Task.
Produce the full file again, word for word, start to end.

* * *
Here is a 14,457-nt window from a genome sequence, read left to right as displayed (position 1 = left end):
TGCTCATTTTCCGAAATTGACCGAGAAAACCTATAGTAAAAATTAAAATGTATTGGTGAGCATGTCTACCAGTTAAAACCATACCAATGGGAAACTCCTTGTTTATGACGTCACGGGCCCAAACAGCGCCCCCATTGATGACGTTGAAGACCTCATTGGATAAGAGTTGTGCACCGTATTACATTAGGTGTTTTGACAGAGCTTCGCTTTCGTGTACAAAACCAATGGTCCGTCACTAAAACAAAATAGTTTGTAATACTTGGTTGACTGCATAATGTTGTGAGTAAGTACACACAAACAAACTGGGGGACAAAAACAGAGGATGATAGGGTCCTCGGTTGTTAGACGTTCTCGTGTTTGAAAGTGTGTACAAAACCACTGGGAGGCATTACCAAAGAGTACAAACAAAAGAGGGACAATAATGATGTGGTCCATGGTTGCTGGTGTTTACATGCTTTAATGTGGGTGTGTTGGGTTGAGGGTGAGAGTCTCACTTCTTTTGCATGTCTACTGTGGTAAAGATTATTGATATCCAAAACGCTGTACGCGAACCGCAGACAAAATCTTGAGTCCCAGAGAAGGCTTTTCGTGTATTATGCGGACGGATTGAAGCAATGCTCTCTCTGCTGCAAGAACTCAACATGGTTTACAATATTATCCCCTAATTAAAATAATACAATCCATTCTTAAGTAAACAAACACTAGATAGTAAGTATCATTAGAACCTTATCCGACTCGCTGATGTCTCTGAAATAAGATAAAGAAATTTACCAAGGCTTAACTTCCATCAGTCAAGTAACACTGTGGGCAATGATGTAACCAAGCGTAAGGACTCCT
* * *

Here is a 14,457-nt window from a genome sequence, read left to right as displayed (position 1 = left end):
TGCTCATTTTCCGAAATTGACCGAGAAAACCTATAGTAAAAATTAAAATGTATTGGTGAGCATGTCTACCAGTTAAAACCATACCAATGGGAAACTCCTTGTTTATGACGTCACGGGCCCAAACAGCGCCCCCATTGATGACGTTGAAGACCTCATTGGATAAGAGTTGTGCACCGTATTACATTAGGTGTTTTGACAGAGCTTCGCTTTCGTGTACAAAACCAATGGTCCGTCACTAAAACAAAATAGTTTGTAATACTTGGTTGACTGCATAATGTTGTGAGTAAGTACACACAAACAAACTGGGGGACAAAAACAGAGGATGATAGGGTCCTCGGTTGTTAGACGTTCTCGTGTTTGAAAGTGTGTACAAAACCACTGGGAGGCATTACCAAAGAGTACAAACAAAAGAGGGACAATAATGATGTGGTCCATGGTTGCTGGTGTTTACATGCTTTAATGTGGGTGTGTTGGGTTGAGGGTGAGAGTCTCACTTCTTTTGCATGTCTACTGTGGTAAAGATTATTGATATCCAAAACGCTGTACGCGAACCGCAGACAAAATCTTGAGTCCCAGAGAAGGCTTTTCGTGTATTATGCGGACGGATTGAAGCAATGCTCTCTCTGCTGCAAGAACTCAACATGGTTTACAATATTATCCCCTAATTAAAATAATACAATCCATTCTTAAGTAAACAAACACTAGATAGTAAGTATCATTAGAACCTTATCCGACTCGCTGATGTCTCTGAAATAAGATAAAGAAATTTACCAAGGCTTAACTTCCATCAGTCAAGTAACACTGTGGGCAATGATGTAACCAAGCGTAAGGACTCCT